It’s raining and Alice (Lewis Carroll’s famous heroine) lies on a couch attempting to read. She closes her eyes and falls asleep. When she wakes up, they are Roland Topor’s eyes that open instead of her own. Then begins a plot twist which transforms into a universe made up of dreamed images, like a theater of paper inhabited by disturbing, bizarre, ridiculous or cruel characters. This is just his surrealist version of Carroll’s fable, but Topor was telling a story as a metaphor of the student riot from May, 1968. It’s a little protest song against every kind of tyranny.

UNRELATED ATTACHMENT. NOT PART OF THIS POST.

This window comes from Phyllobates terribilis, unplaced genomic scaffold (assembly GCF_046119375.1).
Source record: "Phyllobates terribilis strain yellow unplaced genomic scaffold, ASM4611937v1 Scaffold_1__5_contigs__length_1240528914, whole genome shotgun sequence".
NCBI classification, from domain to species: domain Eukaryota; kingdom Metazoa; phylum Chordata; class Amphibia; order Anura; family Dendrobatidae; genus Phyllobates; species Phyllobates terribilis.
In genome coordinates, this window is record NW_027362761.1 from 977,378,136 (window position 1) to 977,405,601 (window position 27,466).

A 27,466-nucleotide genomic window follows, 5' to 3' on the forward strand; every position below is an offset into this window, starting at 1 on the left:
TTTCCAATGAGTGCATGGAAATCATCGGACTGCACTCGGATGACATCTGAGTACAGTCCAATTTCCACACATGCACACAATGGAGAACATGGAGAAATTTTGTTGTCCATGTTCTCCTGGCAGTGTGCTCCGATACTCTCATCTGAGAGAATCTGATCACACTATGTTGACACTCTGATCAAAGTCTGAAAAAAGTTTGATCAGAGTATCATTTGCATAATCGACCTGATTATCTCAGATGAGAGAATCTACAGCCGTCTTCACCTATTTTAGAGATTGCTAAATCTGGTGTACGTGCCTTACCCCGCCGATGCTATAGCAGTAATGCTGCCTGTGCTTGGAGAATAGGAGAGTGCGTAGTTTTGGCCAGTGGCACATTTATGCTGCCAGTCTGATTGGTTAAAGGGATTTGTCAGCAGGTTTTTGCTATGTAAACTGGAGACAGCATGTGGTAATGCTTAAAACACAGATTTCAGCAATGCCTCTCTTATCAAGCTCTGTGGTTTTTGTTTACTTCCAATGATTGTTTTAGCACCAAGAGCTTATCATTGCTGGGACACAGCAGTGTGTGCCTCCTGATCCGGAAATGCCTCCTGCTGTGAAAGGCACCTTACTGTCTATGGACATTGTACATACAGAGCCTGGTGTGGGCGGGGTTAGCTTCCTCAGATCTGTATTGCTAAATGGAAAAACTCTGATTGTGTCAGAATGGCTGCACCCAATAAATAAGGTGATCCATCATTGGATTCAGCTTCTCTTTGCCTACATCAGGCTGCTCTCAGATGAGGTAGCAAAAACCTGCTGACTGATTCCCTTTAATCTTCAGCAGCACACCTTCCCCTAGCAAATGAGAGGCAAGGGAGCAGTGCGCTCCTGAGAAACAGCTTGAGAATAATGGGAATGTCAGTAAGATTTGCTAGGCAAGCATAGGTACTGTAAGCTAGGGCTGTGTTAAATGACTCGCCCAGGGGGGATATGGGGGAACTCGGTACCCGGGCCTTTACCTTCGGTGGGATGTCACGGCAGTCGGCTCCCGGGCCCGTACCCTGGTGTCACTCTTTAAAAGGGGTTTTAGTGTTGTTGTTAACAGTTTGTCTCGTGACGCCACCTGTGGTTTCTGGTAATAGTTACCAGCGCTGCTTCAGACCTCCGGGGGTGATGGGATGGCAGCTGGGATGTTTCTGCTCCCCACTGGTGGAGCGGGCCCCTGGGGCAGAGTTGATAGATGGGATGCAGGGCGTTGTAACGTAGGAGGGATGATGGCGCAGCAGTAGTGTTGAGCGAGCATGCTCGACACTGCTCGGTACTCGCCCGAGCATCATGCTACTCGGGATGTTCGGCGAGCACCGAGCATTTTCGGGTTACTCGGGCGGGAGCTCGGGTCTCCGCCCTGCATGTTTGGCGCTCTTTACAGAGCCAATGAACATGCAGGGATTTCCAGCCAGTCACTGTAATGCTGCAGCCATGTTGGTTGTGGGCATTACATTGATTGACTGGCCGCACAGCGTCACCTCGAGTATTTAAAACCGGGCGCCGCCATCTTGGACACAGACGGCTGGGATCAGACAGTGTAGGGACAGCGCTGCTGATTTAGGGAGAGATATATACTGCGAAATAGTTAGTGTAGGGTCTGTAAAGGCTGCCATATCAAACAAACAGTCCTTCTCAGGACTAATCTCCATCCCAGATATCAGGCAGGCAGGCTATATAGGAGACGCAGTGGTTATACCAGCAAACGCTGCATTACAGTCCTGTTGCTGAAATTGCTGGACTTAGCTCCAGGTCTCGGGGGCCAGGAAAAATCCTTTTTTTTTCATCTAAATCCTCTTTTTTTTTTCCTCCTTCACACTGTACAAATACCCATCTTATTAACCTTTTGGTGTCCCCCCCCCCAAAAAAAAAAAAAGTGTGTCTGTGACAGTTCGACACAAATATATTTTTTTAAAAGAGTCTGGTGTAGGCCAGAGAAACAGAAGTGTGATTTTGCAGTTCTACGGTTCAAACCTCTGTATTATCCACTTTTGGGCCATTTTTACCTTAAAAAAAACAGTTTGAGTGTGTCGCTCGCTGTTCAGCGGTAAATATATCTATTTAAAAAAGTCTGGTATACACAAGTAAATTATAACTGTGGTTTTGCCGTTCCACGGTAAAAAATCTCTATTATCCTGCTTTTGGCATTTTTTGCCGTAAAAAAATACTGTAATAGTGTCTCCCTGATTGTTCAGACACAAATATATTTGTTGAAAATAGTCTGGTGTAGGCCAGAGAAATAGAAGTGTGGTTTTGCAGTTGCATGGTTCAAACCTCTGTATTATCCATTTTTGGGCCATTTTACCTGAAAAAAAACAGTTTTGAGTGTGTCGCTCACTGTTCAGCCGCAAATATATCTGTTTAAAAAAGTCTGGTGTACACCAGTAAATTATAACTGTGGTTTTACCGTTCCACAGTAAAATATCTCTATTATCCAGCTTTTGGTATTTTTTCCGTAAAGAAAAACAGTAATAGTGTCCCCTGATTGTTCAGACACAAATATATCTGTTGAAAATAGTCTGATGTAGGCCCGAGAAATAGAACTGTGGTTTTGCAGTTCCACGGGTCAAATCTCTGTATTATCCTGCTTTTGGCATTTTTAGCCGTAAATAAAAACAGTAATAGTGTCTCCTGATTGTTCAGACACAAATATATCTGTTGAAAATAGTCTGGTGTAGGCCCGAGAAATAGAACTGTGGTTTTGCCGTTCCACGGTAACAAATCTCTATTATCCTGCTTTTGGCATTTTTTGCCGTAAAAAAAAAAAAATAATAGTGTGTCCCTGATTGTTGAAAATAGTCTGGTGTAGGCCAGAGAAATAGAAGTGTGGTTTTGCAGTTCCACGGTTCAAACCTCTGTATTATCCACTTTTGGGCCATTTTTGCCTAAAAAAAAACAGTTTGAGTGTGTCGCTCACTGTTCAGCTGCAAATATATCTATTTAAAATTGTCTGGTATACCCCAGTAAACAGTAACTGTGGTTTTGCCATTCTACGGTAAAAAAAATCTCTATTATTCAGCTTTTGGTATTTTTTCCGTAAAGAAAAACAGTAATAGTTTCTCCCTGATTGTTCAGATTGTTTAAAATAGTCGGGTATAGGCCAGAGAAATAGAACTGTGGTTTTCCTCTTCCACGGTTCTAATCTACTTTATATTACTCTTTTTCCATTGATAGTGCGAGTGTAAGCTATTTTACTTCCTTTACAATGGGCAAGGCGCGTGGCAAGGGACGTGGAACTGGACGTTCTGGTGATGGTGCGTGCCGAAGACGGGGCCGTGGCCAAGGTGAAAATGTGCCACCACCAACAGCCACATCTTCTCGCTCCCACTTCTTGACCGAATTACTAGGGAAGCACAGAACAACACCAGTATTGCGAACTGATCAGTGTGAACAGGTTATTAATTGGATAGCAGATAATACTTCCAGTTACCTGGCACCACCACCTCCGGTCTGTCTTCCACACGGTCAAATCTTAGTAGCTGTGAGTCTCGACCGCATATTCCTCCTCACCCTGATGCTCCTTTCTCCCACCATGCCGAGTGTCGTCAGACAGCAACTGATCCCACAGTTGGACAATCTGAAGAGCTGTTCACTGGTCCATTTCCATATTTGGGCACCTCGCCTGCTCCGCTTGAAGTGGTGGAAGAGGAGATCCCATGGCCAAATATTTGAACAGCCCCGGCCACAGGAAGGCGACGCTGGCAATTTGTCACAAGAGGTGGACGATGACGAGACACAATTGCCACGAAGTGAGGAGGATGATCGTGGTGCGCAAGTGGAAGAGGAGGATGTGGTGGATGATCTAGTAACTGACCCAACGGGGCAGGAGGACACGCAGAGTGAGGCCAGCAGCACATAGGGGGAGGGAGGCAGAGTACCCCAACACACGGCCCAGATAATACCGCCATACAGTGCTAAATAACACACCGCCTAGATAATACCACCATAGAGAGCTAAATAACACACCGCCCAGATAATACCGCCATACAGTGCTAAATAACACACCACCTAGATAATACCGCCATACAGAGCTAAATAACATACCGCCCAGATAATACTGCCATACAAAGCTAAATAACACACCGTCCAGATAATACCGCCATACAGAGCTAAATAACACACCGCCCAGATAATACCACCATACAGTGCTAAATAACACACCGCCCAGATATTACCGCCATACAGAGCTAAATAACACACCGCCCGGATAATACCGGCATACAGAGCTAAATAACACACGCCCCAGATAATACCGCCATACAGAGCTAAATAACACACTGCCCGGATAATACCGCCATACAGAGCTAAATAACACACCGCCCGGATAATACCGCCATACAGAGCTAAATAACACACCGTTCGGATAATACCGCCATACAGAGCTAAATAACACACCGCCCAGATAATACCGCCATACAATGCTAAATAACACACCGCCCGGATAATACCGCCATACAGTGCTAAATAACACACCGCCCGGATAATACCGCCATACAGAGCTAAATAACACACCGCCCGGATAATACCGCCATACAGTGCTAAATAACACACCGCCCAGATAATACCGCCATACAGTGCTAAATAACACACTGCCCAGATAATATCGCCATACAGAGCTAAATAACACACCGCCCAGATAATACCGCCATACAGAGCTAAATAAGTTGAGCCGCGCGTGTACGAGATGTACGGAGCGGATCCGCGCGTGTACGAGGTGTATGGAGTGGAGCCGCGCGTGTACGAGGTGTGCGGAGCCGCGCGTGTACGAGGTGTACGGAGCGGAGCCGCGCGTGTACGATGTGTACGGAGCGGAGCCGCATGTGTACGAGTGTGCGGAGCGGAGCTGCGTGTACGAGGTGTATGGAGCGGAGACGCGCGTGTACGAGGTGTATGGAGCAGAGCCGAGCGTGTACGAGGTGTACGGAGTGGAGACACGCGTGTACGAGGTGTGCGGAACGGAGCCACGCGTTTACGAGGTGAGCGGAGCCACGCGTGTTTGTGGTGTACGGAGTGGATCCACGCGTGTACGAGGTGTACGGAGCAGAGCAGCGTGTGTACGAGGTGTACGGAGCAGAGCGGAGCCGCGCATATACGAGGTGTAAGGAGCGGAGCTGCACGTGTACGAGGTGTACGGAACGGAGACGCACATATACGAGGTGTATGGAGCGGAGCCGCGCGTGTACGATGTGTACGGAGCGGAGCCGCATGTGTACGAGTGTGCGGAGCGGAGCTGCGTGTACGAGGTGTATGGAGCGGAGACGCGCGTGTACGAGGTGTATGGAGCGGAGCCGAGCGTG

Grammar and syntax are defeating and their slogan is: Power to the imagination! Actual imagination, free and impudent, is the land where creative work of Topor belongs, not only as a satiric designer and pacesetter illustrator but also as a novelist, scriptwriter (he is the author of The Tenant, a book that Roman Polanski adapted to the big screen), painter, filmmaker, set designer, and above all, actor. Topor lived in Wonderland. Is Alice who get through his looking-glass.